Cringe-worthy” is not a word often used to describe provincial budgets but that is the only one that will do justice to the sixth consecutive money bill presented by the Pakistan Peoples Party-led administration in the Sindh Assembly.
The honours were delivered by Chief Minister Qaim Ali Shah himself, who made no attempt to hide the fact that his ideas about public policy are of a highly anachronistic nature: patriarchal, and apparently in no mood to make amends for the horrendous record of the past five years. Nor does Shah appear to be in any mood to help his party compete with the Pakistan Muslim League-Nawaz or even the Pakistan Tehreek-e-Insaf, both of which appear to have made the political game in Pakistan about governance with their respective budget announcements in Punjab and Khyber-Pakhtunkhwa.
No, Shah and the Sindh PPP would like to continue as though nothing has changed, as though their party did not just suffer a resounding defeat in the national elections. Why should they, after all? They were voted back in, as the chief minister repeatedly reminded his audience, which consisted almost entirely of his own party members, since the opposition decided to stage a walk-out.
The most striking feature about the Sindh budget is that it offers absolutely no plan for economic growth in Sindh and does not even really pretend to try either. For instance, in an absurdly short section of his speech titled “job creation”, the chief minister talked about how his provincial government had hired 200,000 people in the past five years and planned to hire another 150,000 over the next five years. He then announced that the police would be hiring 20,000 new officers.
Yes, you read that correctly: the chief minister of the province that holds Pakistan’s economic and financial capital thinks that job creation can only happen by adding more public sector employees, apparently completely oblivious to the potential of Sindh’s private sector entrepreneurs to create jobs. And oddly enough, nowhere in the budget documents is there an allocation for an increase in the number of police officers.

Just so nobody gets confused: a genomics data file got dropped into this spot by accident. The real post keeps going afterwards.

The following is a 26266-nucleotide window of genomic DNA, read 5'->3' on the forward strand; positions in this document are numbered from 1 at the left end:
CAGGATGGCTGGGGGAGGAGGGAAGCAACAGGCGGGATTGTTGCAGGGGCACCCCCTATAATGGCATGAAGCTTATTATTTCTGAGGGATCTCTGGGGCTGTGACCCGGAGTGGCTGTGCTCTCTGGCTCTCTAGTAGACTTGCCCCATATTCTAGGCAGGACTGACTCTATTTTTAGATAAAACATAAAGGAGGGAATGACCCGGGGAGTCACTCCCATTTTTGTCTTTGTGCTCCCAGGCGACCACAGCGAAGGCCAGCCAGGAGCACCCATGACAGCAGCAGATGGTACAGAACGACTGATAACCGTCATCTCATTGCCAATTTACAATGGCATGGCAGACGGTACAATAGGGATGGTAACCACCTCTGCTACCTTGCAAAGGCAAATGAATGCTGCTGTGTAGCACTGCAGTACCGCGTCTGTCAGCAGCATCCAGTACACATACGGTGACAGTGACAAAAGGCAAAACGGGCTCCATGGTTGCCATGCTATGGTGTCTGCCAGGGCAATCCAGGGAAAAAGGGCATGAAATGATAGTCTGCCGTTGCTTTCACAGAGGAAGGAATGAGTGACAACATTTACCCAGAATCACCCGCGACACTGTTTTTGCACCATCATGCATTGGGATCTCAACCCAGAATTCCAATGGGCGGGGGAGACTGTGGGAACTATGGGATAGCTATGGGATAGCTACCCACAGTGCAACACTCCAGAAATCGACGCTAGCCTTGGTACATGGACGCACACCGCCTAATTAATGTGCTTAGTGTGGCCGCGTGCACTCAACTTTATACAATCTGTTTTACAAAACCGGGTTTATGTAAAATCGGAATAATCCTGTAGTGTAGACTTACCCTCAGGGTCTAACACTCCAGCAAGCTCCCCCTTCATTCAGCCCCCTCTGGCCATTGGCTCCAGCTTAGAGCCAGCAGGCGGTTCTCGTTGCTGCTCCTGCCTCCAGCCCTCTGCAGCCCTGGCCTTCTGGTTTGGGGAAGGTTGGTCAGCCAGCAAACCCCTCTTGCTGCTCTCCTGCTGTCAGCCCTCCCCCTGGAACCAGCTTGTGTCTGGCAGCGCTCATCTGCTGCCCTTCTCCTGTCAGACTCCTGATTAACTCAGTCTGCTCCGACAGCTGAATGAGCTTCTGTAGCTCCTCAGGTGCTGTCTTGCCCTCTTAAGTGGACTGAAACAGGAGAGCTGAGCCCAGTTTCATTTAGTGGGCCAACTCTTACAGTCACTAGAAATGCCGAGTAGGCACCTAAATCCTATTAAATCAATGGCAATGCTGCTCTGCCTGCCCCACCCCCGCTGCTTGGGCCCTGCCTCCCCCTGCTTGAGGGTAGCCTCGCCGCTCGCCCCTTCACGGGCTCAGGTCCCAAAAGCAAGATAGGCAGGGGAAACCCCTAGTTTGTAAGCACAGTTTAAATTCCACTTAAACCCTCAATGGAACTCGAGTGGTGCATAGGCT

And the patriarchal attitude of the PPP-led administration appears to not have changed in the slightest. The Sindh government has allocated absolutely nothing for local governments, taking on the responsibility to do everything itself. Yet, even in that, the Sindh budget has the highest proportion of its total development spending to be controlled directly by the chief minister, other cabinet members and members of the Sindh Assembly, though this proportion has gone down from last year’s absurdly high share of 50% of the development budget. This year, the populist spending pocket money of legislators will only be 40% of the development budget.
The chief minister pointed out several times that this development budget of Rs185 billion was almost double the total development spending during the outgoing fiscal year 2013. Yet he neglected to mention that this was because the provincial government was not able to spend nearly half the Rs181 billion it allocated last year. Compared to last year’s allocated amount, the development budget has only increased by less that 2%.
The Sindh government is notorious for not being able to fulfil its spending allocations in its budget, and yet somehow still manages to run a budget deficit. And it is also the single largest defaulter of electricity bills in the entire country, a fact that it appears to have no intention of rectifying this year, judging by the fact that there is no allocation for arrears on its energy bills.
In short, the people of Sindh will be treated to five more years of the same populist PPP claptrap. How the party plans to compete against its more economic growth-oriented rivals, the PML-N and PTI, is an open question. But maybe it will not need to again.
Published in The Express Tribune, June 18th, 2013